|Black crowberry growing in a raised bog|
Empetrum nigrum, crowberry or black crowberry, is a species of Empetrum which is native to most northern areas of the northern hemisphere. It is usually dioecious, but there is a bisexual tetraploid subspecies, Empetrum nigrum ssp. hermaphroditum that occurs in more northerly locations and at higher altitude.
The metabolism and photosynthetic parameters of Empretrum can be altered in winter-warming experiments 
In subarctic areas, Empetrum nigrum has been a vital addition to the diet of the Inuit and the Sami. After waning popularity, the crowberry is regaining its reputation as an edible berry. It provides a steady crop and the gathering is relatively easy. The high concentration of anthocyanin pigment can be used as a natural food dye. The Dena'ina (Tanaina) harvest it for food, sometimes storing in quantity for winter, and like it mixed with lard or oil. They keep well in a cool place without any special preparation.
The berries are usually collected in the fall of the year but if not picked they may persist on the plant and can be picked in the spring. The Inuit and Native Americans mix them with other berries, especially the blueberry. Cooking enhances the flavor. They make good pie and jam.
The leaves and stems are used in Dena'ina medicine for diarrhea and stomach problems; they are boiled or soaked in hot water, and the strained liquid drunk. Some claim the berry juice is good for kidney trouble.[who?]
In Dena'ina plantlore in the Outer and Upper Inlet area of Lake Clark, the root is also used as a medicine, being used to remove a growth on an eye and to heal sore eyes. The roots are boiled and the eyes are washed with the strained, cooled tea, to which a little sugar may be added. Some people say blackberry stems can be used in the same way for these ailments.[who?]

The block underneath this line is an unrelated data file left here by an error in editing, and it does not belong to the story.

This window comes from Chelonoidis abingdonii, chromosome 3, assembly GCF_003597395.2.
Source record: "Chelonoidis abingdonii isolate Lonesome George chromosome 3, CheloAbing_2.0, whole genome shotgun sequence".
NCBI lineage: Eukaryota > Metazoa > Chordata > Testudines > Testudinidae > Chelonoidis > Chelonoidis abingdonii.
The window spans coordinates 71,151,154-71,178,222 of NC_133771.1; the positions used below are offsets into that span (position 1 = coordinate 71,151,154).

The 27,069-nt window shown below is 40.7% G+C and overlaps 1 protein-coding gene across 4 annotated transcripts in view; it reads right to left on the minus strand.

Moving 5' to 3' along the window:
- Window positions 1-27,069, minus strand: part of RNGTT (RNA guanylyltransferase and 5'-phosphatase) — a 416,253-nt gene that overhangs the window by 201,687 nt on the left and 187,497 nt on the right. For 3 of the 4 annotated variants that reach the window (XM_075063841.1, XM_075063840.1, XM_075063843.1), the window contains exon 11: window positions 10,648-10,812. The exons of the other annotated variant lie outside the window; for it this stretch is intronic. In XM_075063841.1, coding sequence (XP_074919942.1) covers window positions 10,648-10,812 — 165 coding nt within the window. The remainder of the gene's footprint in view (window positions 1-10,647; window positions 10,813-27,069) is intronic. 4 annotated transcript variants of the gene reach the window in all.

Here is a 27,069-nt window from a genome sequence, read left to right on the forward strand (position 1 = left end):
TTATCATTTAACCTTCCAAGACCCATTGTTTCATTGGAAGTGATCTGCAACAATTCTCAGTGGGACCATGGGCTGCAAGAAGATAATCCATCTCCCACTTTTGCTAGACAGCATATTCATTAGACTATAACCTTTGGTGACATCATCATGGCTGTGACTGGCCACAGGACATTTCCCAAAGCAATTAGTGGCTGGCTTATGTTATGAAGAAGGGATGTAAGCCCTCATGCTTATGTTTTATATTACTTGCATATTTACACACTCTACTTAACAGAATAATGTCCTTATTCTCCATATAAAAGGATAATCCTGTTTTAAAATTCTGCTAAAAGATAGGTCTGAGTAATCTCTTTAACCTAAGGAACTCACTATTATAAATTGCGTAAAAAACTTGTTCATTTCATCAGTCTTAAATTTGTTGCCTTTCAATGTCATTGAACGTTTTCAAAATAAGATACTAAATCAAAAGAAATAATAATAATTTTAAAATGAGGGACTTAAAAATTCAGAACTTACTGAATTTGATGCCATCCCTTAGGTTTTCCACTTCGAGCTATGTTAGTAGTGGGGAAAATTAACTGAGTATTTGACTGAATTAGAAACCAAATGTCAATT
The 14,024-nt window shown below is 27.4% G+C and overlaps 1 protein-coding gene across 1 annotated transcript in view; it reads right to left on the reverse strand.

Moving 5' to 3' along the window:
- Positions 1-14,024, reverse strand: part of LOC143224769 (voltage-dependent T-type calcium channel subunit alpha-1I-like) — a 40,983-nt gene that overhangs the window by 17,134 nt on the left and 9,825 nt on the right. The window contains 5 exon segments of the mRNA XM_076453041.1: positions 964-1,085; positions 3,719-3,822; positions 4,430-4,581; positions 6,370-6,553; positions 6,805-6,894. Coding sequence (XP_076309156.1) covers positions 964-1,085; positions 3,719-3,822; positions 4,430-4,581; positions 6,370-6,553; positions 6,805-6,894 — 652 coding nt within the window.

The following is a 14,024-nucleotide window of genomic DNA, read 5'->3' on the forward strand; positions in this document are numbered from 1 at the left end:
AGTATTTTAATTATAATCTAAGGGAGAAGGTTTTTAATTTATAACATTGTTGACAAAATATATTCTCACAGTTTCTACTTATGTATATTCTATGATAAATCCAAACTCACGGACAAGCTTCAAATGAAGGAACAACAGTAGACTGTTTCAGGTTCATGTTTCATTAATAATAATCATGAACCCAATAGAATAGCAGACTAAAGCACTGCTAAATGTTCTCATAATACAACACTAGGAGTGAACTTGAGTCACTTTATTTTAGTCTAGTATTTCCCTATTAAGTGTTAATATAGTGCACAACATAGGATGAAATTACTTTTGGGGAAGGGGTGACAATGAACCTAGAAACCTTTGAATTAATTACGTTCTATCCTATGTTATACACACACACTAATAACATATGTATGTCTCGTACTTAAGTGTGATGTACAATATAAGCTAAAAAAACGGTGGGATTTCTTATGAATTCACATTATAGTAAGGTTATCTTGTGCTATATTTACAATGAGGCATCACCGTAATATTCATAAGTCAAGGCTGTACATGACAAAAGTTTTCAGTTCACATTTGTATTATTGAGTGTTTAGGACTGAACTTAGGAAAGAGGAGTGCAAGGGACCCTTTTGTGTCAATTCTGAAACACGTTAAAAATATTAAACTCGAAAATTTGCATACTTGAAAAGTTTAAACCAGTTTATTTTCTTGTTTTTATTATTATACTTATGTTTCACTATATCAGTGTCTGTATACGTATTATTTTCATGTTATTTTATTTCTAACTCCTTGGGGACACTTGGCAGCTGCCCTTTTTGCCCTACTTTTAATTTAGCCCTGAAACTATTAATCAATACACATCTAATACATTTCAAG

Crowberries contain mostly water. Their vitamin content is low, as is also the concentration of volatile liquids, the lack of which makes them almost odorless. The acidity is lower than is typically encountered in forest berries, and benzene acids are almost absent.
- Sp. Pl. 2: 1022. 1753 [1 May 1753] "Plant Name Details for Empetrum nigrum". IPNI. Retrieved December 1, 2009.
- "Empetrum nigrum L.". Germplasm Resources Information Network (GRIN). United States Department of Agriculture.
- "Empetrum nigrum L.". PLANTS.
- Stace, CA (2010) New Flora of the British Isles, 3rd edition. Cambridge University press. ISBN978-0-521-70772-5. pp. 525
- "Empetrum nigrum - L.". Plants for a Future.
- Bokhorst S, Bjerke JW, Davey MP, Taulavuori K, Taulavuori E, Laine K, Callaghan TV, Phoenix GK. 2010. Impacts of extreme winter warming events on plant physiology in a sub-Arctic heath community. Physiologia Plantarum. 140(2): 128-140.
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